by Andy Silverman,
I read with great interest recently about a University of Arizona donor who gave $17.68 million in stock to be distributed to the basketball and football coaches and to the athletic director if they stay at UA through 2021-22. It would mean that Coaches Sean Miller and Rich Rodriguez would each get $6.2 million worth of stock under present value and Athletic Director Greg Byrne would get $3.5 million.
I recognize that a donor can direct how his or her contribution is used. Of course, the University is not obligated to accept any donation if they feel the direction by the donor is unconscionable, etc. Here to pay these three men an enormous amount of money just to stay at the University for the next few years is unconscionable. It is not that these guys don’t make a good yearly salary (the two coaches make well over a million dollars a year from the University and the athletic director was just raised to $625,000). Coaches’ salaries and bennies are clearly getting out of hand and now just sticking around is being highly compensated. When I retired from the University three years ago (I am officially on emeritus status but still plug away in my law school office each day) after 42 years, I got a nice thank you from some of my colleagues but not much more than that and didn’t really accept anymore. I got paid a salary each of my 42 years and that was all the University owed me.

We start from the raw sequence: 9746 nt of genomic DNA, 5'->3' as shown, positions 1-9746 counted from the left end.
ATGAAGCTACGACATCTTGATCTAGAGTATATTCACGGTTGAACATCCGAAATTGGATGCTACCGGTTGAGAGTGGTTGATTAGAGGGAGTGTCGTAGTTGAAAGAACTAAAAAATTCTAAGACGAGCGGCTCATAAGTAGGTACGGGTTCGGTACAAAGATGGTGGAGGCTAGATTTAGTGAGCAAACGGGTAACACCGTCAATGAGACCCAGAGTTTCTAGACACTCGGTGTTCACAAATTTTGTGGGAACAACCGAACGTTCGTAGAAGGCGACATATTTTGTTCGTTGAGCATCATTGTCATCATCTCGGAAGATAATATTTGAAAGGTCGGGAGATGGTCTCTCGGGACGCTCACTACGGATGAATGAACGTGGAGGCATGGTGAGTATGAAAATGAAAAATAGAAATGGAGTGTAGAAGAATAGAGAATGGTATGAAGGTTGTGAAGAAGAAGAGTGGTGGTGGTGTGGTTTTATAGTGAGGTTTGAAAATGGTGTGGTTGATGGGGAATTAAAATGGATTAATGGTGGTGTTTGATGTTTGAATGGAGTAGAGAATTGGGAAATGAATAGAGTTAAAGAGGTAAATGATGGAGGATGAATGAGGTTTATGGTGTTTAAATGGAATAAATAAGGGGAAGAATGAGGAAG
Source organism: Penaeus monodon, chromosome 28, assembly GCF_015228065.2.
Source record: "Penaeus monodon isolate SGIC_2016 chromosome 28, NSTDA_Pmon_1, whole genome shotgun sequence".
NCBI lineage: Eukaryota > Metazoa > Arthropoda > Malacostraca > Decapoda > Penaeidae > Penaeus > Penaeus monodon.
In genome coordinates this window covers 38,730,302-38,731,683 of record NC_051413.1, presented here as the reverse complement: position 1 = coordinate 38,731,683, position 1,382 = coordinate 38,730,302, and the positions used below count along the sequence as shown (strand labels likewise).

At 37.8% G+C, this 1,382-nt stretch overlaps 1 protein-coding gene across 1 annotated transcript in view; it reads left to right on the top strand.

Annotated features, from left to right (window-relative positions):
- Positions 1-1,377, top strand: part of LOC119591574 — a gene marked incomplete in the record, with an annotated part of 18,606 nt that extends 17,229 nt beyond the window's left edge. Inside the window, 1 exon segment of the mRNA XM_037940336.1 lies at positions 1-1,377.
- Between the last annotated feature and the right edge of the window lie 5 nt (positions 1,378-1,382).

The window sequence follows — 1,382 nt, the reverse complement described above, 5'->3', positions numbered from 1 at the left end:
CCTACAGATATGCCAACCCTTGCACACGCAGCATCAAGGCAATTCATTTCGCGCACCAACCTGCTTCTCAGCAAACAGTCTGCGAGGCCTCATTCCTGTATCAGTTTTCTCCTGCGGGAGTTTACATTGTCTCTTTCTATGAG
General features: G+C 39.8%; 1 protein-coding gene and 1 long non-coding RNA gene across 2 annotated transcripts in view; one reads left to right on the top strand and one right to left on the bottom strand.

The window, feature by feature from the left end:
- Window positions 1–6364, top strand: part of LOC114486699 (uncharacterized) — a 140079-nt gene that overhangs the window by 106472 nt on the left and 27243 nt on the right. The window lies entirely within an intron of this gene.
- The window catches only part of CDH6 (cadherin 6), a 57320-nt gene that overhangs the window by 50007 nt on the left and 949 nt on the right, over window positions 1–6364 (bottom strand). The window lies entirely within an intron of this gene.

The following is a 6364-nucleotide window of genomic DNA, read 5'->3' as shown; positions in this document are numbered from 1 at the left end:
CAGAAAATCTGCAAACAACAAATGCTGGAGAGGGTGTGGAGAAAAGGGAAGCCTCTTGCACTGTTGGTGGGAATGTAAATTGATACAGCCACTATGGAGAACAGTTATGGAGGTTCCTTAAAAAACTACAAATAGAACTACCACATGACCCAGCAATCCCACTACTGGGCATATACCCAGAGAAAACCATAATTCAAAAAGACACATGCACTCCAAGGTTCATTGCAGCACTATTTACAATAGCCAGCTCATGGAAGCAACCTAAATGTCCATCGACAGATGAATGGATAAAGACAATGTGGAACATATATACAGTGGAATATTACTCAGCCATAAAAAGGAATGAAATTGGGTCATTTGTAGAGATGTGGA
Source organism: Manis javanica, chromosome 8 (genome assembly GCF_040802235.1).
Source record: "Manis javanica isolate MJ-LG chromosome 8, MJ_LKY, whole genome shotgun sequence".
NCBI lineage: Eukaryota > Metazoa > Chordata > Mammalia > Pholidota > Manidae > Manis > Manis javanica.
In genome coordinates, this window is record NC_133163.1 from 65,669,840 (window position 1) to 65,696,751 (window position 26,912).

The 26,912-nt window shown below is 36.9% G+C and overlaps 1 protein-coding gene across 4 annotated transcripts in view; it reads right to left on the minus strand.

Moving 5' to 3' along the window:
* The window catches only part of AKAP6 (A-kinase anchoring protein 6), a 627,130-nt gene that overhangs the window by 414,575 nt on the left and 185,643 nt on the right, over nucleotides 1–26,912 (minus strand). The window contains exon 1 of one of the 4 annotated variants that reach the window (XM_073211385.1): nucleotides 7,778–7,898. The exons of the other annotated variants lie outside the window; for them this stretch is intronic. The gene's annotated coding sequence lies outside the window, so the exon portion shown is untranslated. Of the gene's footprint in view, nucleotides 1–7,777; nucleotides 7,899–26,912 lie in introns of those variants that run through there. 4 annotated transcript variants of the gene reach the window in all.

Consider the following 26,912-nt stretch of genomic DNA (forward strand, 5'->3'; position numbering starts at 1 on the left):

I hope this donor supports causes in the community that are much more worthy than putting money up with the hope Miller, Rodriguez and Byrne stay for a few more years. In the big picture, that is surely not important especially when there are many folks in Tucson who are well below the poverty level. Let’s get real and stop this ridiculous escalation of coaches’ and AD’s salaries and remember that a University’s mission is not to produce winning athletic teams. At least we can hope, when Miller, Rodriguez and Byrne reap the benefits of sticking around, they remember that there are lots of folks who stick around as well but worry each day how they are going to afford rent, food and other necessities.